CANTON, Ohio — Andre Reed has become a beloved figure in the Lehigh Valley, particularly in Allentown.
But what became clear Saturday morning as Reed's convertible winded its way down the 21/2 mile route of the TimkenSteel Grand Parade on the streets of Canton is that Reed is beloved by so many everywhere.
"We love you, Andre!" shouted one woman.
"You made the Bills!" yelled another man in Buffalo attire.
One lady, who said she is a Liberty High School graduate, made it past security long enough to pose for a selfie with Reed.
Reed, seated alongside his former Bills coach and Saturday night's Hall of Fame presenter Marv Levy, waved and pointed to many admiring fans along the route of the parade that served as a prelude to the Hall of Fame Enshrinement ceremony set for nearby Fawcett Stadium.
"How you guys doing today?" Reed shouted at one point.
It was clear he was having the time of his life.
So were members of the Dieruff ROTC program and Husky marching band who were part of Reed's unit — one of 109 — in the parade that attracted thousands of people to downtown Canton.
The other members of this year's enshrinement class — Ray Guy, Claude Humphrey, Derrick Brooks, Walter Jones, Michael Strahan and Aeneas Williams — were all respectfully treated.
But Reed didn't have to take a back seat to anyone when it came to adulation.
Canton's proximity to Buffalo, where Reed played all but one season in his storied 16-year career, has enabled many fans to get here to see the former Dieruff and Kutztown University standout join other Bills greats such as Jim Kelly, Thurman Thomas and Bruce Smith in receiving the biggest honor in professional football.
"Let's go, Buffalo!" Reed's stepfather John Ebling shouted as he high-fived many of the Bills fans along the route.
The 76-year-old Ebling walked almost the entire way alongside the Reed entourage, which featured his wife and Andre's mother, Joyce, who was seated in a convertible with Andre's children — 20-year-old daughter Auburn and 18-year-old son Andre.
Ebling, wearing a special "Once a Husky, Always a Husky" commemorative shirt that had Reed's No. 11 from his Dieruff career on its back, said at one point: "I hope I don't have a coronary."
He quickly added that he was enjoying one of the best days of his life.
Then again, so was everyone, especially the kids from Dieruff.
"That was an amazing experience," Huskies quarterback Chris Marks said after he held the "Over the Middle — Into the Hall" banner along with teammate Luis Acevedo that led the Reed/Dieruff contingent.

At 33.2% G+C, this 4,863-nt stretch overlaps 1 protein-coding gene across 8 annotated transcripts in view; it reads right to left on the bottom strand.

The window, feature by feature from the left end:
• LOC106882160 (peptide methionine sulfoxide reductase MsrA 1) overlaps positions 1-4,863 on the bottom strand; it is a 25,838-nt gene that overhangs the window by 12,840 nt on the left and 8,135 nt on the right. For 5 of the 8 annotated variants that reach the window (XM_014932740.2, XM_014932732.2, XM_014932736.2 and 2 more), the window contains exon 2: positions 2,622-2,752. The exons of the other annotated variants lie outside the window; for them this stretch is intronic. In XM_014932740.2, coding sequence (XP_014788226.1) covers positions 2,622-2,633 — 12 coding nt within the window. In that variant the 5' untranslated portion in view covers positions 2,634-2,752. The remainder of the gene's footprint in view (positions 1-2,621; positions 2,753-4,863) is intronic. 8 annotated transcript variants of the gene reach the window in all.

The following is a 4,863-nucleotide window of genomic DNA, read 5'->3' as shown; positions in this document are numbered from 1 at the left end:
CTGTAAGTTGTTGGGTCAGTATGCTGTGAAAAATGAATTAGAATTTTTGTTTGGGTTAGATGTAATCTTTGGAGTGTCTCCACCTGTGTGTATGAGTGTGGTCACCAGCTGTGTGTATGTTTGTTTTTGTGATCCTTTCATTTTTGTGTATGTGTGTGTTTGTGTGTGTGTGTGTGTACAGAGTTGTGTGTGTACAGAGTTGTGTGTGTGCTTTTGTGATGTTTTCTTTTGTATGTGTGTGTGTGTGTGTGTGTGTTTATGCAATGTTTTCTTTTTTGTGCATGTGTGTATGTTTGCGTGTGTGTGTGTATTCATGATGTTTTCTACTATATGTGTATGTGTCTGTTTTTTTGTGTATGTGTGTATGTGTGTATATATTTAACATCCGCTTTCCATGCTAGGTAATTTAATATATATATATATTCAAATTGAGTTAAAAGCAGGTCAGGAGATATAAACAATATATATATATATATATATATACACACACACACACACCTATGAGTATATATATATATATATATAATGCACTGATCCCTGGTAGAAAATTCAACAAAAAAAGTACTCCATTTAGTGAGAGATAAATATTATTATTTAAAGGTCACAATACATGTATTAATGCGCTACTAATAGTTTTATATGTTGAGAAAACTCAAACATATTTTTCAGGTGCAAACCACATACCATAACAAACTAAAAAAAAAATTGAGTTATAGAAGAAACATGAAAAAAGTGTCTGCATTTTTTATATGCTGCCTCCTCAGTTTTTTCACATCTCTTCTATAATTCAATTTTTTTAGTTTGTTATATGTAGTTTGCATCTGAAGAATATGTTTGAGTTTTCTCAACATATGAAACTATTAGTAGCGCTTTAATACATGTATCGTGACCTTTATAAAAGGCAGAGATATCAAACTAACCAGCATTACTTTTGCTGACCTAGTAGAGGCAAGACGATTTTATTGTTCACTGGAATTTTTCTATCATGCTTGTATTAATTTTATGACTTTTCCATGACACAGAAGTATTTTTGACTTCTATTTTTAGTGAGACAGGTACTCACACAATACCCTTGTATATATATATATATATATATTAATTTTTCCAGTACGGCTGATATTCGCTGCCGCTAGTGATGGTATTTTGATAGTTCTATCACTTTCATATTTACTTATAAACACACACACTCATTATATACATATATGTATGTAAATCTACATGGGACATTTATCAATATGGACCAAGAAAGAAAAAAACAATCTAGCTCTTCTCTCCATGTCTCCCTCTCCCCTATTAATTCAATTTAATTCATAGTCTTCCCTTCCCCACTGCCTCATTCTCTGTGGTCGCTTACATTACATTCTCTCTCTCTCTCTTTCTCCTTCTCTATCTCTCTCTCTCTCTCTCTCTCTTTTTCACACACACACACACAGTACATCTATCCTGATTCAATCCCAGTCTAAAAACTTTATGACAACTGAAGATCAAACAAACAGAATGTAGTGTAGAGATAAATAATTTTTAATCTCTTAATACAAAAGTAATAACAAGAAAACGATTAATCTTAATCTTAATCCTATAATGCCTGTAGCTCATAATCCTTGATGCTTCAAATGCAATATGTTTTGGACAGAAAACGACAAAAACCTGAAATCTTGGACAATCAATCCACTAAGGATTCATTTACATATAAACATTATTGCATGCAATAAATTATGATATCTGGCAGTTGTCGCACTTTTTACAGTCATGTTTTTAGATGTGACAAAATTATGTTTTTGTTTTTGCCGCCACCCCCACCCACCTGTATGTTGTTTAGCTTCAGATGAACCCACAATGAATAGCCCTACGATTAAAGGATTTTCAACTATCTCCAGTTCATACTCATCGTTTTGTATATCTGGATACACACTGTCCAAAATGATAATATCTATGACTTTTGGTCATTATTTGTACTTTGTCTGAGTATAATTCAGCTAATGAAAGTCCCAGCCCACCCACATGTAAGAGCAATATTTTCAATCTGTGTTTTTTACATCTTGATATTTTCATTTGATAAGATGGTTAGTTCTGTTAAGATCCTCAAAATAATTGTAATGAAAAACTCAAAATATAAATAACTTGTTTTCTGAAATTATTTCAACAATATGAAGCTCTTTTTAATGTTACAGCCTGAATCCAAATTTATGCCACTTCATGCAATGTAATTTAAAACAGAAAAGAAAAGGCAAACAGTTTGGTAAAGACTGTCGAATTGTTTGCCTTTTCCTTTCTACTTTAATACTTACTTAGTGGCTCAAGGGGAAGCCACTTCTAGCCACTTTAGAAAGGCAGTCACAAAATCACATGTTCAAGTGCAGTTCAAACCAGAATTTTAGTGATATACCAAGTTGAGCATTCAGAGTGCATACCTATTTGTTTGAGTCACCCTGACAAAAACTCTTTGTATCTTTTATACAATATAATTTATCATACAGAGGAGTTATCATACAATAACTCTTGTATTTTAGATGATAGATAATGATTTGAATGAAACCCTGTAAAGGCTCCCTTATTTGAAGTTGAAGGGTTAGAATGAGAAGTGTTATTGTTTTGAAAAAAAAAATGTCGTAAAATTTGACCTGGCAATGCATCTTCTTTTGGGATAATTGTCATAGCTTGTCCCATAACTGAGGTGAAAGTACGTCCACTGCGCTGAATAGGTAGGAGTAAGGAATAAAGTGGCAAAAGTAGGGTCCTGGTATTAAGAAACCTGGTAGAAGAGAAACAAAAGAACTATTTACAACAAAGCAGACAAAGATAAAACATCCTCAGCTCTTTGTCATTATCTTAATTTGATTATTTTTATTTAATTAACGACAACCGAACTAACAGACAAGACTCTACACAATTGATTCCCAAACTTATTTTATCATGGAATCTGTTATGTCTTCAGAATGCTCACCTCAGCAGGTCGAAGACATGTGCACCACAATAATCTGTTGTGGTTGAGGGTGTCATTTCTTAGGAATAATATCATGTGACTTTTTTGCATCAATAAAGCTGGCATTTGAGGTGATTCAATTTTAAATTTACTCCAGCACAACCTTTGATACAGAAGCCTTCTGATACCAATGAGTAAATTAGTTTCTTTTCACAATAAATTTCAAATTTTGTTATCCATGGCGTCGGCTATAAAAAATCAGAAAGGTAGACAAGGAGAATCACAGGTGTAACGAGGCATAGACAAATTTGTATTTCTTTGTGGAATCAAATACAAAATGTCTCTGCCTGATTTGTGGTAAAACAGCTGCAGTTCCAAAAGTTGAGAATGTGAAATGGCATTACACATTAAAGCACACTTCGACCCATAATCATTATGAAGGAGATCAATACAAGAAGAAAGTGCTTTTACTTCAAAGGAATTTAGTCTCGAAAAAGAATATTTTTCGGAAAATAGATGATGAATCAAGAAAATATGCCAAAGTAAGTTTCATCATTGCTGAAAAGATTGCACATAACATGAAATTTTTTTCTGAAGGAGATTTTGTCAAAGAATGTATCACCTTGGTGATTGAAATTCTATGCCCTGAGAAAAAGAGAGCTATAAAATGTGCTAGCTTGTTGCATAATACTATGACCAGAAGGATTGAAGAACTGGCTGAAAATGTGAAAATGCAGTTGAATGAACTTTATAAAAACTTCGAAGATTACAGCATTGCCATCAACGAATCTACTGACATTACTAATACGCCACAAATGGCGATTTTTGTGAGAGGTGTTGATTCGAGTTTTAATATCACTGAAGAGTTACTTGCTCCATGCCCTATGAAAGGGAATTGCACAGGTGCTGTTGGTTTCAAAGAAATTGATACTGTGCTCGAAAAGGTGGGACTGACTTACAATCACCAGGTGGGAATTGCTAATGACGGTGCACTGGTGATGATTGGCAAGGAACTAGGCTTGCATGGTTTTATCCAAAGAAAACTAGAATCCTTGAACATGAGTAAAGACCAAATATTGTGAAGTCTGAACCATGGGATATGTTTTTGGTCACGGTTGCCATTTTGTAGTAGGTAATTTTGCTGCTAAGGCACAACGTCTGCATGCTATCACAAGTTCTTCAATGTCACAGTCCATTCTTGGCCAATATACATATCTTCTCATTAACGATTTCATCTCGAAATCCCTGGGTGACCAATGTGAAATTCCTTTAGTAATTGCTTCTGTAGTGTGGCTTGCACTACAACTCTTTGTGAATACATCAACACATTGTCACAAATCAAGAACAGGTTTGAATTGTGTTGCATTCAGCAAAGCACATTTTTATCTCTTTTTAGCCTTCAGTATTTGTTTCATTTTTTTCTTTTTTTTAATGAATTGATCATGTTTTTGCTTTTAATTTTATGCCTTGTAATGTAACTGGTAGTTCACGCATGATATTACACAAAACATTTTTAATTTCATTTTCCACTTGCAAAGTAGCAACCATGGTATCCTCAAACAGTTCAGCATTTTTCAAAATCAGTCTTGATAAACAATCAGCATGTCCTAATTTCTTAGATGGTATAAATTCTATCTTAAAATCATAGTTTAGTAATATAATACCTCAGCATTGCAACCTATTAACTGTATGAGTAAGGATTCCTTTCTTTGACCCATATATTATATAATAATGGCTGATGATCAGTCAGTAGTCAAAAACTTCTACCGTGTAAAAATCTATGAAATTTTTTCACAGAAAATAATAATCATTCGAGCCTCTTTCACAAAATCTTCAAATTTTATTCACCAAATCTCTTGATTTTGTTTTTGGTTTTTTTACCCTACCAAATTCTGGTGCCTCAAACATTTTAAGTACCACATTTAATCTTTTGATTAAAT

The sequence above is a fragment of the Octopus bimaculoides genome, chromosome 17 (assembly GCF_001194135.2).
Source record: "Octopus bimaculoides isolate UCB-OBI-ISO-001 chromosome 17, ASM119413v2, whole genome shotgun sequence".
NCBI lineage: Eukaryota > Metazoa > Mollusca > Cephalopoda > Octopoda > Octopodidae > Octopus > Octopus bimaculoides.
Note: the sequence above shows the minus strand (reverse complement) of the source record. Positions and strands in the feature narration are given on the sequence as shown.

"This is never going to happen again. … It's a once-in-a-lifetime day," Acevedo said. "I feel an extreme sense of pride to be a Dieruff student today. This banner was a little heavy, but it still felt great because we got to lead off the Dieruff part of the parade and show our pride. We wanted to put Allentown on the map."
Walking along the route, you could hear many people who didn't know where Reed was from saying, "Oh, Allentown, Pennsylvania."
Many parade watchers got up out of their lawn chairs and stood at attention as the ROTC cadets approached, marching in perfect unison.
"I'm really proud of the cadets," Master Sgt. Willard Jones said. "This was a fantastic moment for Dieruff High School, Allentown and Pennsylvania. This was truly heartfelt today and a day I will never forget."
Jones said only 40 of his 139 cadets could make it to Canton because of the costs involved, but everyone was there in spirit.
"I have had the pleasure of meeting Andre on several occasions and he's a great representative for his school and area," Jones said. "I am originally from Fort Worth, Texas, but I've been in the Lehigh Valley since 1992. Today, I feel like an Allentonian and a Husky."
Maj. Timothy Page, who also guided the group down the streets of Canton, is also not originally from the Lehigh Valley, hailing from Tioga County in north-central Pennsylvania.
"Today, all Pennsylvanians can feel proud because Andre's the only one from our state being inducted," Page said.
Page and Jones also said that Dieruff's ROTC cadets were the only military unit in the parade.
"This is the first time that an Air Force ROTC unit was included," Jones said. "I believed we represented the program quite well."
The Dieruff band did its part, too.
"This was a great opportunity to be here," said acting band director Eric Moser, who was substituting for the school's regular director, who couldn't make the trip. "We practiced two times a week every week since after the Fourth of July and worked hard for this. We had about 15 band members here marching and they did a great job.
"I also can't say enough about the band parents, Mrs. [Sue] Bocian, Dieruff's principal, and everybody who worked to make this possible," he said. "I am from Saucon Valley, but I think this was a day everybody from our area can feel quite proud."
However, the biggest amount of pride of all was Husky Pride, Dieruff's longtime mantra.
"We were right there at the start of the parade where Andre met the media with the other Hall of Famers and it was quite a moment for Dieruff and for the Lehigh Valley," athletic director Mel Riddick said. "You couldn't ask for a better day."Copyright © 2014, The Baltimore Sun